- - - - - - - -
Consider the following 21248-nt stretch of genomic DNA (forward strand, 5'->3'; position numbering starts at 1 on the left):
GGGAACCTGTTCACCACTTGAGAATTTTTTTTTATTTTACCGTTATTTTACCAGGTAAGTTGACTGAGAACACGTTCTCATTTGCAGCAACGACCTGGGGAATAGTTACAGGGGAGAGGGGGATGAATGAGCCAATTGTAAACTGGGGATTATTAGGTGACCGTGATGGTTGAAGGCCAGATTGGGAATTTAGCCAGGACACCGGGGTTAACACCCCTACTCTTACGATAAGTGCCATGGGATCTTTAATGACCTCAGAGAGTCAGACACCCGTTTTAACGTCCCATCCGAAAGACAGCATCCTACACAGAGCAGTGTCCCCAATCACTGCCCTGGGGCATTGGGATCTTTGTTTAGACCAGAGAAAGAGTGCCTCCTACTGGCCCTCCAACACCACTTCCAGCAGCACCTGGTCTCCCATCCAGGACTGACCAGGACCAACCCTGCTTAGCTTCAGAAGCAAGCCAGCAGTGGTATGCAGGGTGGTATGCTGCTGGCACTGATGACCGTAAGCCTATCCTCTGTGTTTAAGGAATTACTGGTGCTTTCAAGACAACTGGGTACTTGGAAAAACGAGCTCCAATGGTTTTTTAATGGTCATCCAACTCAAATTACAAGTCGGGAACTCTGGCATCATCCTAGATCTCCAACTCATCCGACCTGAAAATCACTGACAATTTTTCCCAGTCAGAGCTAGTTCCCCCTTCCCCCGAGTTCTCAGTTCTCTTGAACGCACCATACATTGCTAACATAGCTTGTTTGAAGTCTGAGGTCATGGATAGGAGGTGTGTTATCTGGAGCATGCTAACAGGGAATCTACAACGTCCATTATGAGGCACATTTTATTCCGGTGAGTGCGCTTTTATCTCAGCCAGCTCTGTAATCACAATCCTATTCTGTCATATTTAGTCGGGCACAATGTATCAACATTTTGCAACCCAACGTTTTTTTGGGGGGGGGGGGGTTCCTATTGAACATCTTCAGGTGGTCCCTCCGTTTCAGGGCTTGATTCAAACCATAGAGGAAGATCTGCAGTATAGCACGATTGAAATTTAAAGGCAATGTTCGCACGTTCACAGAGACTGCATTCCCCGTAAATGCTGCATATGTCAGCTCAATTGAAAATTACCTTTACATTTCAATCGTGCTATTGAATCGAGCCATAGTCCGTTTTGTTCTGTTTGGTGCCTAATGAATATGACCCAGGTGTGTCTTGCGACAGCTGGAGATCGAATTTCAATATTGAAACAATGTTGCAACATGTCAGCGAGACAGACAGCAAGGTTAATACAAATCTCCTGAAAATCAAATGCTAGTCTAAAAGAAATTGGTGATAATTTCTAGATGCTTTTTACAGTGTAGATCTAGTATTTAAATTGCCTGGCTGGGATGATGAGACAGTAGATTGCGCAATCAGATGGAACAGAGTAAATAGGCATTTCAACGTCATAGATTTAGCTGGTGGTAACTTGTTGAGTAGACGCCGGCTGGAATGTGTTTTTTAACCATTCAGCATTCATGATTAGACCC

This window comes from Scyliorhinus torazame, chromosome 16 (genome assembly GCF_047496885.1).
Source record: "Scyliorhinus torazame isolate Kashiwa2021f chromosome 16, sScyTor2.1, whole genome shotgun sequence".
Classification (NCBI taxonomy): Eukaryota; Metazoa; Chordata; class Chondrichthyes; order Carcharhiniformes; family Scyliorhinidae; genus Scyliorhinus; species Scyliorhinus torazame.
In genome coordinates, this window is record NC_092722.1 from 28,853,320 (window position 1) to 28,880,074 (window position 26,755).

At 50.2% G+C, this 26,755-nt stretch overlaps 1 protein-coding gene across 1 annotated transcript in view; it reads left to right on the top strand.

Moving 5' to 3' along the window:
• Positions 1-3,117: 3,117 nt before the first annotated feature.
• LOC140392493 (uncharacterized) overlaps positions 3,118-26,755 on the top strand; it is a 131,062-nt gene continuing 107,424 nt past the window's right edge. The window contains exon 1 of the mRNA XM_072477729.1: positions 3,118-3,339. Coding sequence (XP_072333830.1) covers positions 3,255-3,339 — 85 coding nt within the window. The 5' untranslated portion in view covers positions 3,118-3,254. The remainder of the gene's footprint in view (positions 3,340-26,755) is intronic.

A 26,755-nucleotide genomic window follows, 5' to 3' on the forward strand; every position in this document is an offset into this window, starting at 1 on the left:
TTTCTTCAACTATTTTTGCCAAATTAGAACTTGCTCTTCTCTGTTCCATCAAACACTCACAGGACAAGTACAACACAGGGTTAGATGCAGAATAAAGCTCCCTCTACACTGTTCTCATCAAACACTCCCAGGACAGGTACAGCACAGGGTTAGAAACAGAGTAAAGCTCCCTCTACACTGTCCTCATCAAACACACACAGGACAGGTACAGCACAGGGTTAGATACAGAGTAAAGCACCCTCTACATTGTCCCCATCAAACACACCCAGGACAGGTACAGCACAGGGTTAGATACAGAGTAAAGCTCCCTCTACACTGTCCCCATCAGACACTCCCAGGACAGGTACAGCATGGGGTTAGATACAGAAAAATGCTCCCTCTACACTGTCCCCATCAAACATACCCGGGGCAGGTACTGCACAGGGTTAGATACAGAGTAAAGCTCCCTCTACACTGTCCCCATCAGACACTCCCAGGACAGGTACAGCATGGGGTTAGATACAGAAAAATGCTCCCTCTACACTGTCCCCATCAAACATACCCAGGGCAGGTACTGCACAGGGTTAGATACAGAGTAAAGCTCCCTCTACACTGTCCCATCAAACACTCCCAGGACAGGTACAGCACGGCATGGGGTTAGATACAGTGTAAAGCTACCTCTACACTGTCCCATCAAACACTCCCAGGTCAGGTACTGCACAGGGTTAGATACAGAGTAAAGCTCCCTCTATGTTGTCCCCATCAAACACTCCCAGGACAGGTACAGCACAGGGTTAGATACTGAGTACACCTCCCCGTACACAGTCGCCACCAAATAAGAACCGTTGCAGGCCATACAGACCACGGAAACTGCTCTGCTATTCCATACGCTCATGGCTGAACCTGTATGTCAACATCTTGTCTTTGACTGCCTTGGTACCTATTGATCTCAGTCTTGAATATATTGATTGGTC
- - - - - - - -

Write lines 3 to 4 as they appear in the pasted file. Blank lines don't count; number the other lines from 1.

This window comes from Scyliorhinus torazame, chromosome 16 (genome assembly GCF_047496885.1).
Source record: "Scyliorhinus torazame isolate Kashiwa2021f chromosome 16, sScyTor2.1, whole genome shotgun sequence".